Character Interview: Dai

I’m changing things up this week to introduce Dai Meredin, the protagonist of my work-in-progress, Rifted. Here, we meet him through the eyes of a reporter – and learn more about his world than the man himself. Enjoy!


From the Strella Star (Belbrae’s leading weekly newspaper):

Our Lives: Dai Meredin

For this installment, Our Lives reporter Milin Kaen journeyed across the Rift Zone to get a look at life in the Riftlands through the eyes of those who call the frontier outland home.

This week, we speak with a resident whose family name is well-known throughout Belbrae, Sena Dai Meredin – Dai, as he insists on being called by friends and strangers alike, tossing aside the expected etiquette in favor of the casual form of address used in the Riftlands.

Sena Meredin, I’m sure it comes as no surprise to our readers that you were not born or raised in the Riftlands. What brought you there and how long have you been a resident?

Dai, please. I came here shortly after the war ended to visit a friend, and, well, I guess I just never left. So, about 8 years, give or take a few months.

That’s quite a long time. The Riftlands is thought by many to be a crime-ridden territory, filled with refugees and outcasts from both Belbrae and Lolaith. What is your impression?

I think that those people make judgments without having the slightest clue what they’re talking about and that they should stop spouting nonsense.

Oh, you mean my impression of the Riftlands? It’s my home and I wouldn’t trade it for anything. It’s true that we have community members from both Belbrae and Lolaith. They’re all good people who care more about the well-being of their community than about the rules imposed by outsiders.

By outsiders, do you mean the Elder Council of Belbrae?

Yes, I do.

That’s an unusual perspective from someone who has three close family members serving on the Council. What do they think of your choice to live there?

I have no idea. You’ll have to ask them if you want their opinions.

We’ll follow up with them, as I’m sure our readers would like to hear their thoughts. In the meantime, what are the challenges of living outside of Belbrae?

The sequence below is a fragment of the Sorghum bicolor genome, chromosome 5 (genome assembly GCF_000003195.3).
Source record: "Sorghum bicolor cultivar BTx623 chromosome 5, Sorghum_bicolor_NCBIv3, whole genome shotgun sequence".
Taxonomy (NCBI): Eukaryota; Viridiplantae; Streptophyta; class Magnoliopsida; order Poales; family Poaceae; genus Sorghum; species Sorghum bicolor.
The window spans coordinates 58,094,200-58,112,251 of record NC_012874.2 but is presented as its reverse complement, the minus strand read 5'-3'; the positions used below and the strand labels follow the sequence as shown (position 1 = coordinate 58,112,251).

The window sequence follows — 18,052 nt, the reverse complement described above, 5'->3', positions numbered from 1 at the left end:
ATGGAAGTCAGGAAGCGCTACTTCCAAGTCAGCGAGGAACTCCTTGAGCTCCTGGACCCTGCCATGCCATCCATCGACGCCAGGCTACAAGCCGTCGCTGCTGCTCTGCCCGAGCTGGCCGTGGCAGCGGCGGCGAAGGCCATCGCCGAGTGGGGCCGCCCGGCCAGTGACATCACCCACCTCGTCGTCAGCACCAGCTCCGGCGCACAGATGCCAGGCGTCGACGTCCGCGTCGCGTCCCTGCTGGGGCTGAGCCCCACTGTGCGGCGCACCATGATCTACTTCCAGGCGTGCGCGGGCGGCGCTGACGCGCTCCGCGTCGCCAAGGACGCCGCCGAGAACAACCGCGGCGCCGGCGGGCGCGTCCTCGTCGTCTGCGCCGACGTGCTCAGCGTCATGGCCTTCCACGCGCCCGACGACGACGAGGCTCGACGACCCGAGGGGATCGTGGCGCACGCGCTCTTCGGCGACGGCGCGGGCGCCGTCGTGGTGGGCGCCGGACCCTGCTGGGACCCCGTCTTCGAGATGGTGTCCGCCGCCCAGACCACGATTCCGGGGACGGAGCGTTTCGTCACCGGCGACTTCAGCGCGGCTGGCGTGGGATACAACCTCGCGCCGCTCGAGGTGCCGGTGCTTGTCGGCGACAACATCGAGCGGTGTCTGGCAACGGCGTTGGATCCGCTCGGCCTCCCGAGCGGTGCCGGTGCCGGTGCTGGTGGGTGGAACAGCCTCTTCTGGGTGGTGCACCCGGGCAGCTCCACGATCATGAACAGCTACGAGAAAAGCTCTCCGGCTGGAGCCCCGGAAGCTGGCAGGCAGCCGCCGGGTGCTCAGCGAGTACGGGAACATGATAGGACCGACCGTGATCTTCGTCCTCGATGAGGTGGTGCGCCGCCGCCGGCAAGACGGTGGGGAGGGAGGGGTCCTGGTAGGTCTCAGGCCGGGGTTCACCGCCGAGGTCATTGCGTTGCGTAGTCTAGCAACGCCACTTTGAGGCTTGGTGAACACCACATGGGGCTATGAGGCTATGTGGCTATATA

The same challenges that people face anywhere – making sure that everyone’s basic needs are met – food, shelter, safety, and support.

Those are very basic needs indeed that most people take for granted. Surely, being under the oversight of the Elder Council, the conditions here should be similar to those in the Bel.

(Interviewer’s note: At this point, Sena Meredin insisted that we take a walking tour of the Riftland’s only town. We’ll share that tour in a separate report. For now, it will suffice to say that it provided an eye-opening insight into the conditions of deprivation and decline there. We pick up our interview with Sena Meredin’s comment as we concluded the tour.).

As you can see, there’s little semblance between life in the Bel and here. While it may seem, what did you call it… primitive? While it may seem primitive to someone who’s never journeyed further than the outskirts of Estrella, we do what we can to make it a place where all are welcome and cared for.

For this community, that is more important than the things you pointed out as lacking – the shopping districts, the entertainment halls, the museums, the restaurants, and the clubs.

Speaking of those things, as someone who grew up in Estrella, do you miss those niceties?

Like a fly misses a spider’s web. I’d rather see one Riftlands sunset than spend a thousand nights in any of those places.